# Become Great at Mathematics for GIS Professionals

# Classification of Quadrilaterals

*Quadrilateral* is a geometric shape that consists of four points (*vertices*) sequentially joined by straight line segments (*sides*). We find the etymology of the word in S. Schwartzman’s *The Words of Mathematics*:

**quadrilateral** (noun, adjective): the first element is from Latin *quadri-* “four” from the Indo-European root *k ^{w}etwer-* “four.” The second element is from Latin

*latus*, stem

*later-*, “side,” of unknown prior origin. A quadrilateral is a four-sided polygon. The Latin term is a partial translation of Greek

*tetragon*, literally “four angles,” since a closed figure with four angles also has four sides. Although we use words like

*pentagon*and

*polygon*, the term

*quadrilateral*has completely replaced

*tetragon*.

The seldom used term *quadrangle* has exactly the same meaning as *quadrilateral*, however the two related terms —*complete quadrangle* and *complete quadrilateral* — describe essentially different configurations.

A quadrilateral may be *convex* or *concave* (see the diagram below.) A quadrilateral that is concave has an angle exceeding 180^{o}. In either case, the quadrilateral is *simple*, which means that the four sides of the quadrilateral only meet at the vertices, two at a time. So that two non-adjacent sides do not cross. A quadrilateral that is not simple is also known as *self-intersecting* to indicate that a pair of his non-adjacent sides intersect.

The point of intersection of the sides is not considered a vertex of the quadrilateral.

The shapes of elementary geometry are invariably convex. Starting with the most *regular* quadrilateral, namely, the*square*, we shall define other shapes by relaxing its properties.

A *square* is a quadrilateral with all sides equal and all angles also equal. Angles in any quadrilateral add up to 360°. It follows that, in a square, all angles measure 90°. An *equiangular* quadrilateral, i.e. the one with all angles equal is a*rectangle*. All angles of a rectangle equal 90°. An *equilateral* quadrilateral, i.e. the one with all sides equal, is a *rhombus*.

In a square, rectangle, or rhombus, the opposite side lines are parallel. A quadrilateral with the opposite side lines parallel is known as a *parallelogram*. If only one pair of opposite sides is required to be parallel, the shape is a *trapezoid*. A trapezoid, in which the non-parallel sides are equal in length, is called *isosceles*. A quadrilateral with two separate pairs of equal adjacent sides is commonly called a *kite*. However, if the kite is concave, a *dart* is a more appropriate term. Kite and dart are examples of *orthodiagonal* quadrilaterals, i.e. quadrilaterals with perpendicular diagonals. A square and a rhombus are also particular cases of this class.

The four vertices of a quadrilateral may be *concyclic*, i.e., lie on the same circle. In this case, the quadrilateral is known as*circumscritptible* or, simpler, *cyclic*. If a quadrilateral admits an incircle that touches all four of its sides (or more generally, side lines), it is known as *inscriptible*. A quadrilateral, both cyclic and inscriptible, is *bicentric*.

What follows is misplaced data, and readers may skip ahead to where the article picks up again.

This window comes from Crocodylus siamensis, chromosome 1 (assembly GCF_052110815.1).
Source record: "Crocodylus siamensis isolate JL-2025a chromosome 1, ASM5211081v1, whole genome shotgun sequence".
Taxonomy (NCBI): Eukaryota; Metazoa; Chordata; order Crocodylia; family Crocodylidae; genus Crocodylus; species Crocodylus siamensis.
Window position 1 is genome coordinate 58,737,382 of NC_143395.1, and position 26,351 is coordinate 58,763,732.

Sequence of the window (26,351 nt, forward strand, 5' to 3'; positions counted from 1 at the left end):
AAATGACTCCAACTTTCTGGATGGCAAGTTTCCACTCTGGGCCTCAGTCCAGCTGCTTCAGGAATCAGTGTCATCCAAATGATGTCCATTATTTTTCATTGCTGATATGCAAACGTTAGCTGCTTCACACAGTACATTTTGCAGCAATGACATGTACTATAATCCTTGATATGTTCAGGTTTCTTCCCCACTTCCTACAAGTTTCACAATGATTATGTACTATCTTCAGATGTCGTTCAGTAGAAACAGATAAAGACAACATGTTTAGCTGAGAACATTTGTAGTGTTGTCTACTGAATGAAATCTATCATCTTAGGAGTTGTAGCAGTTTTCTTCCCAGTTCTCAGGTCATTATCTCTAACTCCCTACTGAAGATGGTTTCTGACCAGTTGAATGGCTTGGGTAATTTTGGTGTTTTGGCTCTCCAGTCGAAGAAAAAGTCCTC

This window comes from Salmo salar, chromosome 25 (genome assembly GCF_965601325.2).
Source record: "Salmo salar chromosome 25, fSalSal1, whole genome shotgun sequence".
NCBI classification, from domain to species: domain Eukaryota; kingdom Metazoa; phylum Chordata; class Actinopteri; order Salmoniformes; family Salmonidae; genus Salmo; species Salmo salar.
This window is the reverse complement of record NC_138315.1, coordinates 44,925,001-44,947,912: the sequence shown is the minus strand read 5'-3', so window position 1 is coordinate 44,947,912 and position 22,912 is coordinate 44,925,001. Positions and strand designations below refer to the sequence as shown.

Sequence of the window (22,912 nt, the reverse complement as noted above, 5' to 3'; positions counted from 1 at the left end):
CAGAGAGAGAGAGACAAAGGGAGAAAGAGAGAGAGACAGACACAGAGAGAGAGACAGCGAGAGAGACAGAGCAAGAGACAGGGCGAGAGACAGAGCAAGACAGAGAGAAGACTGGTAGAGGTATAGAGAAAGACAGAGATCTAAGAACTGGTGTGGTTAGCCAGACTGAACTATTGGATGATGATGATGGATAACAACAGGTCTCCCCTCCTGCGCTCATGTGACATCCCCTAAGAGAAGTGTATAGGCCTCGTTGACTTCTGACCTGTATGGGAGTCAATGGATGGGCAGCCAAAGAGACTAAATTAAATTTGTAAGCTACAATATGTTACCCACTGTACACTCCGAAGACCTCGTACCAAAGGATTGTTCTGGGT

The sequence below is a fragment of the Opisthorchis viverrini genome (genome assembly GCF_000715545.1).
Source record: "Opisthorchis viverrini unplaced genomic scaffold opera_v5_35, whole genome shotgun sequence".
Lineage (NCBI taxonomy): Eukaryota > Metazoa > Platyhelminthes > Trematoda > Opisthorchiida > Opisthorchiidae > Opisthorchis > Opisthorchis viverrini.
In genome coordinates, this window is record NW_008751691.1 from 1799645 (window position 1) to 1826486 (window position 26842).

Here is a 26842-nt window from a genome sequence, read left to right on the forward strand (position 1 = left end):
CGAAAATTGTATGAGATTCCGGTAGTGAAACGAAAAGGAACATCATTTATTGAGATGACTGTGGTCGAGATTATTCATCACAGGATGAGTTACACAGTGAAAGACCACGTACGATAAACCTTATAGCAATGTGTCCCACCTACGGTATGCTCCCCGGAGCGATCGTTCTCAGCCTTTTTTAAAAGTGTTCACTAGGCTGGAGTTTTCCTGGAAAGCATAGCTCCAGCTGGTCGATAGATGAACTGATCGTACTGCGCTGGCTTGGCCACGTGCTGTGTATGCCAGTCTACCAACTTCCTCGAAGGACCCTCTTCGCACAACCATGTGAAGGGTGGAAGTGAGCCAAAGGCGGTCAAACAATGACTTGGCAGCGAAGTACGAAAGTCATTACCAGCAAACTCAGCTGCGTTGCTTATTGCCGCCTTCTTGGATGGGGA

The diagram below (which is a modification of one from wikipedia.org) summarize the relationship between various kinds of quadrilaterals:

As in the classification of triangles, the definitions may be either *inclusive* or *exclusive*. For example, *trapezoid* may be defined inclusively as a quadrilateral with a pair of parallel opposite sides, or exclusively as a quadrilateral with exactly one such pair. In the former case, parallelogram is a trapezoid, in the latter, it is not. Similarly, a square may or may not be a rectangle or a rhombus. My preference is with the inclusive approach. For, I’d like to think of a square as a rhombus with right angles, or as a rectangle with all four sides equal.

Here is a list of all the properties of quadrilaterals that we have mentioned along with the classes of the quadrilaterals that possess those properties:

Property | Quadrilaterals | |

Orthodiagonal | Kite, Dart, Rhombus, Square | |

Cyclic | Square, Rectangle, Isosceles Trapezoid | |

Inscriptible | Kite, Dart, Rhombus, Square | |

Having two parallel sides | Rhombus, Square, Rectangle, Parallelogram, Trapezoid | |

Having two pairs of parallel sides | Rhombus, Square, Rectangle, Parallelogram | |

Equilateral | Rhombus, Square | |

Equiangular | Rectangle, Square |

Orthodiagonal or inscriptible parallelogram is a rhombus; cyclic parallelogram is a rectangle. In particular, a parallelogram with equal diagonals is necessarily a rectangle. And not to forget, every simple quadrilateral tiles the plane.

A simple quadrilateral with two pairs of equal opposite angles is a parallelogram. (Because then the opposite sides are parallel.) A simple quadrilateral with two pairs of equal opposite sides is a parallelogram. (Because of SSS when you draw one of the diagonals.)

There is a simple quadrilateral with two pairs of equal sides: a kite (or a dart). It does have a pair of opposite equal angles.

Nathan Bowler suggested a general construction of a quadrilateral with a pair of equal opposite sides and a pair of equal opposite angles which is not necessarily a parallelogram (there is a dynamic illustration):

Let ABC be isosceles with AB = AC. Pick D on BC. Let C’ be the reflection of C in the perpendicular bisector of AD. ABDC’ has two opposite sides the same length and two opposite angles equal but is not a parallelogram if D isn’t the midpoint of AB. This construction gives all such quadrilaterals.

For an isosceles trapezoid ABCD with AB = CD, the quadrilateral ABDC has a pair of equal opposite sides and two pairs of equal opposite angles.